Coalition proposes Medi-Cal rate increase legislation

CDA continues to work with other health care organizations to address the worsening access crisis for Medi-Cal patients and the extremely low provider reimbursement rates in the Medi-Cal program. New legislation introduced last week, SB 243 and AB 366, sponsored by the We Care for California coalition, would not only reverse the 10 percent reimbursement rate cut the state began implementing in 2013, but also raise Medi-Cal reimbursement rates to the equivalent of what the federal Medicare program pays – this would amount to approximately a 38 percent increase for dental services.   

The bills, authored by Sen. Ed Hernandez (D-West Covina) and Asm. Rob Bonta (D-Oakland), chairs of the Senate and Assembly Health Committees respectively, will help draw attention during budget negotiations to the growing crisis for Medi-Cal patients trying to access care and the need for an immediate, comprehensive fix.

A state audit released last December found that more than half of the children enrolled in Medi-Cal are not receiving any dental care and that the majority of counties have an insufficient number of dental providers. The audit pointed to low reimbursement rates as a key factor, noting that rates paid for the 10 most common dental procedures are only 35 percent of the national average.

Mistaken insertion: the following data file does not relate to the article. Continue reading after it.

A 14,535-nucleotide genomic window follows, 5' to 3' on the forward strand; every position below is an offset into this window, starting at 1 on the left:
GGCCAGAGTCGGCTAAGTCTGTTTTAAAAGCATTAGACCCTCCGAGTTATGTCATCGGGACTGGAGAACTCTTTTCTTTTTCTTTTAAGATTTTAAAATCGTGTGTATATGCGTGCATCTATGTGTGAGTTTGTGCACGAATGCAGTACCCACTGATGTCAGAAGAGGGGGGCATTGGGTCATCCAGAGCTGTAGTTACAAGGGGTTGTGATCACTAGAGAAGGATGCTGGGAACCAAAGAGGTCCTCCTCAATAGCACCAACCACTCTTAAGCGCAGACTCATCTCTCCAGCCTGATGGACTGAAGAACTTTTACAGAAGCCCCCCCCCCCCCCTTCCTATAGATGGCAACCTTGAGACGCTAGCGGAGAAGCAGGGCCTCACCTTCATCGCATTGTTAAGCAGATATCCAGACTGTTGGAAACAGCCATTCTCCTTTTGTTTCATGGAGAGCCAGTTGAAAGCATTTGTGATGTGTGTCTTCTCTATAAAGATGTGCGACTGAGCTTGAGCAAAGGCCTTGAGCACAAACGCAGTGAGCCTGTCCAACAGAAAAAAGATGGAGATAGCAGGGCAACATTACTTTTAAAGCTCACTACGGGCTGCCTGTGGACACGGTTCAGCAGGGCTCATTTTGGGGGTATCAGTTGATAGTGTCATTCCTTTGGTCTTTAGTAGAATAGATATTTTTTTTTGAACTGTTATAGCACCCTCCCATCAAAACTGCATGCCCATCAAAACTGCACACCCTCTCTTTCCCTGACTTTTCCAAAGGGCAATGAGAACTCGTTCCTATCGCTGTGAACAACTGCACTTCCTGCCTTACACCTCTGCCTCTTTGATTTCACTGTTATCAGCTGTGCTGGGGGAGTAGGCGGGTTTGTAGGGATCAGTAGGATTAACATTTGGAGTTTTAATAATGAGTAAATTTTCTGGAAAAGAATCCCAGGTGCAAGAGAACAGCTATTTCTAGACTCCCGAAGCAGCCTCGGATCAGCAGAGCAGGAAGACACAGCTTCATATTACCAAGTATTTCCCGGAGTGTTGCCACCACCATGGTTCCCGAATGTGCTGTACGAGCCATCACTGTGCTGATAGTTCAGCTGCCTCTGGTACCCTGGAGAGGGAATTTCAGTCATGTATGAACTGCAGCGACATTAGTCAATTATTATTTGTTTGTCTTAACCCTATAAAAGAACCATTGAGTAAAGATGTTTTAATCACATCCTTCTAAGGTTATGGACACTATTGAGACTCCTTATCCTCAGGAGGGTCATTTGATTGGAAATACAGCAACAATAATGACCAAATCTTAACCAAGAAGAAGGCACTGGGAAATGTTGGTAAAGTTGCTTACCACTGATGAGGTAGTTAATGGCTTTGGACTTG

Moreover, in addition to the 2013 cut, a federally funded rate increase for primary care providers (which did not include dentists) expired at the end of 2014, resulting in immediate payment reductions of approximately 50 percent.

“The Medi-Cal program remains one of the lowest-paying Medicaid programs in the country even as millions of new patients are enrolling in the program,” CDA President Walt Weber, DDS, said. “The state needs to ensure the program has the resources it needs, as these bills would provide, so that patients do not just have coverage but also real access to care.”    

With a recent expansion in Medi-Cal eligibility, more than 12 million Californians are now receiving their medical and dental benefits through the program, including half of all children.

The We Care for California coalition, which formed in 2013 in response to the 10 percent rate cut, includes CDA, physicians, hospitals, health care workers, community health clinics, health plans, first responders, caregivers and other health providers.  

SB 243 and AB 366 will be discussed in legislative committee hearings in March and will be a part of budget discussions. The Legislature must adopt a budget by June 15.

Updated 02/26/15